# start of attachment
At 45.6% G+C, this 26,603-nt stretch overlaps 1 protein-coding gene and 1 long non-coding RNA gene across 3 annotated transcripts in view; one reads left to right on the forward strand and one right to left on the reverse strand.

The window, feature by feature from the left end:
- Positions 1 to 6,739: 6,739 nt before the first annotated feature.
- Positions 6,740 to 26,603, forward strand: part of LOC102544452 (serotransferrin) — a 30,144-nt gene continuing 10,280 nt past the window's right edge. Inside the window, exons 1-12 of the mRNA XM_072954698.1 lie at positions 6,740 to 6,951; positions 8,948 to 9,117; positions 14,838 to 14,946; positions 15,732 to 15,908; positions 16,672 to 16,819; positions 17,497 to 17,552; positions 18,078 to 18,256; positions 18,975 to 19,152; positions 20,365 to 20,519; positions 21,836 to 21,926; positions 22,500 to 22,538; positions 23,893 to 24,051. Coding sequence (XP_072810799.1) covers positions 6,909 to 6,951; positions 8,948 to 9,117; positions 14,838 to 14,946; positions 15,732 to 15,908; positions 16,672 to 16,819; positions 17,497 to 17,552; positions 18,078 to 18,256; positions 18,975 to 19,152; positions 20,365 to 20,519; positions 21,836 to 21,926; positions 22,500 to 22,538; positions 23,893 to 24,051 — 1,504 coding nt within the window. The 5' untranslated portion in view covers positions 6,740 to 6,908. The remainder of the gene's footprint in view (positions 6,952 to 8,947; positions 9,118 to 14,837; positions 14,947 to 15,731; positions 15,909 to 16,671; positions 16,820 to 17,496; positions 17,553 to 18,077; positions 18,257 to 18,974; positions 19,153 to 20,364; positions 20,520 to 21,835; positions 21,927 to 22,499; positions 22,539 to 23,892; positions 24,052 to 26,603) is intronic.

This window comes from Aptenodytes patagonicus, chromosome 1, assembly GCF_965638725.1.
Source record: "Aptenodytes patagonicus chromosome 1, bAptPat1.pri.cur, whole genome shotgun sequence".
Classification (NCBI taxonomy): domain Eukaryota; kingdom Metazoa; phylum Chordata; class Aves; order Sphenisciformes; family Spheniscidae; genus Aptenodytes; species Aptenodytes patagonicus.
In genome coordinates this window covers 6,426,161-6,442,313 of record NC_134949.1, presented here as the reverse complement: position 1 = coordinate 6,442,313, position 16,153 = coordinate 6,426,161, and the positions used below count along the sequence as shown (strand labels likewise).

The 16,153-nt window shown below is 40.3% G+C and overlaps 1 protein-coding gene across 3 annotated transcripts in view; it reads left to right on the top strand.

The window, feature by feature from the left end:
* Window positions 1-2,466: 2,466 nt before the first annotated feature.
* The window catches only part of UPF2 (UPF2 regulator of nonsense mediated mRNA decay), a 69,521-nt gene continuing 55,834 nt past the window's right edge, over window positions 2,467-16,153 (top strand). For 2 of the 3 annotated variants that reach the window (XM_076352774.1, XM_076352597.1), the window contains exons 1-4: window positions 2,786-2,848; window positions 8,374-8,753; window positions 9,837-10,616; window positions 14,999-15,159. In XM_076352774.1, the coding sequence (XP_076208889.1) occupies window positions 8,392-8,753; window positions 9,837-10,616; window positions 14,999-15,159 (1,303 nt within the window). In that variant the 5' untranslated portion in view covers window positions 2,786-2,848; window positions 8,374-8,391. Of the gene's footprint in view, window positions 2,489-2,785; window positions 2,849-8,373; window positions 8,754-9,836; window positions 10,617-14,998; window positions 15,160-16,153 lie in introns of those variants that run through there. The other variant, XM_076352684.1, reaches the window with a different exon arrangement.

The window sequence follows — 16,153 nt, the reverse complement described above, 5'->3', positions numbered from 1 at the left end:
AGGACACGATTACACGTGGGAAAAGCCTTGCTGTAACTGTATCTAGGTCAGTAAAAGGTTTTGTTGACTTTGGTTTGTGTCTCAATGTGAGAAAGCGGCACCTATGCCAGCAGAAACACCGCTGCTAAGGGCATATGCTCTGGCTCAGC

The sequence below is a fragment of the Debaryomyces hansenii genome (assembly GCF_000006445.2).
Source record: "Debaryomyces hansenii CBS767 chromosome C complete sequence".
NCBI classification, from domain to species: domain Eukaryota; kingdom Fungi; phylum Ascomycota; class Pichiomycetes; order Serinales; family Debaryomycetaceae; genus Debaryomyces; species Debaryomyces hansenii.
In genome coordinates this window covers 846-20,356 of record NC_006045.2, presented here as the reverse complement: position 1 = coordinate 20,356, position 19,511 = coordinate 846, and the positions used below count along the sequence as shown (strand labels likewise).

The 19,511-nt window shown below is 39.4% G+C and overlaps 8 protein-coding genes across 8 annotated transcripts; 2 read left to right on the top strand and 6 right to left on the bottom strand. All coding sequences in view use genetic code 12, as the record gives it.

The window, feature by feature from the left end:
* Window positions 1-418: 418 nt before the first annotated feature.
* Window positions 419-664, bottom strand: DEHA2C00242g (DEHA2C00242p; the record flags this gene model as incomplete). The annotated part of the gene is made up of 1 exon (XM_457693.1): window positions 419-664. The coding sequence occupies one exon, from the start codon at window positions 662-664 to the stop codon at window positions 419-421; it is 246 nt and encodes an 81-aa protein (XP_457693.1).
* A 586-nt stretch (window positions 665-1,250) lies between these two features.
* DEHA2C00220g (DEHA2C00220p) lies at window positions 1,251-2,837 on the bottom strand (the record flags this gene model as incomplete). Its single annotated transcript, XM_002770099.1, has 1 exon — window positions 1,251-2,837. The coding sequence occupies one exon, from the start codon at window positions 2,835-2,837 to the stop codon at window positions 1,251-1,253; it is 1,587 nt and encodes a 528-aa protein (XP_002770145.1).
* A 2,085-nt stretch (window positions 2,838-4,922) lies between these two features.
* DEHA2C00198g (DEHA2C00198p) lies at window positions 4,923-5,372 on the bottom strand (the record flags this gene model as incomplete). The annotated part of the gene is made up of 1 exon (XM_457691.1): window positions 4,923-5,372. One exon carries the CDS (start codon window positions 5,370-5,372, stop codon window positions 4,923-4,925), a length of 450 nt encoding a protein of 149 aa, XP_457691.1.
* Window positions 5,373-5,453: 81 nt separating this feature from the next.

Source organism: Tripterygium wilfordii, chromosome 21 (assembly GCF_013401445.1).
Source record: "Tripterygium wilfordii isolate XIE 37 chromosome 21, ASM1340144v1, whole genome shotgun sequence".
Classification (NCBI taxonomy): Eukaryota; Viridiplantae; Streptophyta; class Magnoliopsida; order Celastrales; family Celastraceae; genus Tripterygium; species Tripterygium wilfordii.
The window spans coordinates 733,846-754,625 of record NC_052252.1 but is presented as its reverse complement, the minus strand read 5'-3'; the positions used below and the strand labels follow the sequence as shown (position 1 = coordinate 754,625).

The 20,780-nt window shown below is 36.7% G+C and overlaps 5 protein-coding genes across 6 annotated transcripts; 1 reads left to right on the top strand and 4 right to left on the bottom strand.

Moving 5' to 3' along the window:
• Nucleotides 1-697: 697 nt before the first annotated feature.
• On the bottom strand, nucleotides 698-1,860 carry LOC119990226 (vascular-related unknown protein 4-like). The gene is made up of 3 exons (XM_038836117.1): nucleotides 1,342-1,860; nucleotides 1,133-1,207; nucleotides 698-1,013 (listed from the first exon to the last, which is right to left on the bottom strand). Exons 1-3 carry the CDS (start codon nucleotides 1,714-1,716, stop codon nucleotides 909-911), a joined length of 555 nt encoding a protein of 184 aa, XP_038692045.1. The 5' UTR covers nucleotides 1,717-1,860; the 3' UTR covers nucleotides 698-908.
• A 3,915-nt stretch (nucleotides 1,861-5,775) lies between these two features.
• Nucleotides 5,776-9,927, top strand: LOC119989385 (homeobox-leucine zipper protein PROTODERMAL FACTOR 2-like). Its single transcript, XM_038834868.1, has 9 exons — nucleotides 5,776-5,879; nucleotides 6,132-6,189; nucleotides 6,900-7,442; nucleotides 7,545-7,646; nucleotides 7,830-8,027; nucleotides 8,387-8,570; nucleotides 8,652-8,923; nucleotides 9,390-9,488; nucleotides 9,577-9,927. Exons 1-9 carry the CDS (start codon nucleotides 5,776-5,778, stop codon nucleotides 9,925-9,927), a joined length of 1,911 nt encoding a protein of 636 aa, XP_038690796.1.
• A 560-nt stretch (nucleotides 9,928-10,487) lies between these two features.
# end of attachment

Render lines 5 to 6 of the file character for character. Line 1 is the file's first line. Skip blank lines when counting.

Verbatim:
This window comes from Aptenodytes patagonicus, chromosome 1, assembly GCF_965638725.1.
Source record: "Aptenodytes patagonicus chromosome 1, bAptPat1.pri.cur, whole genome shotgun sequence".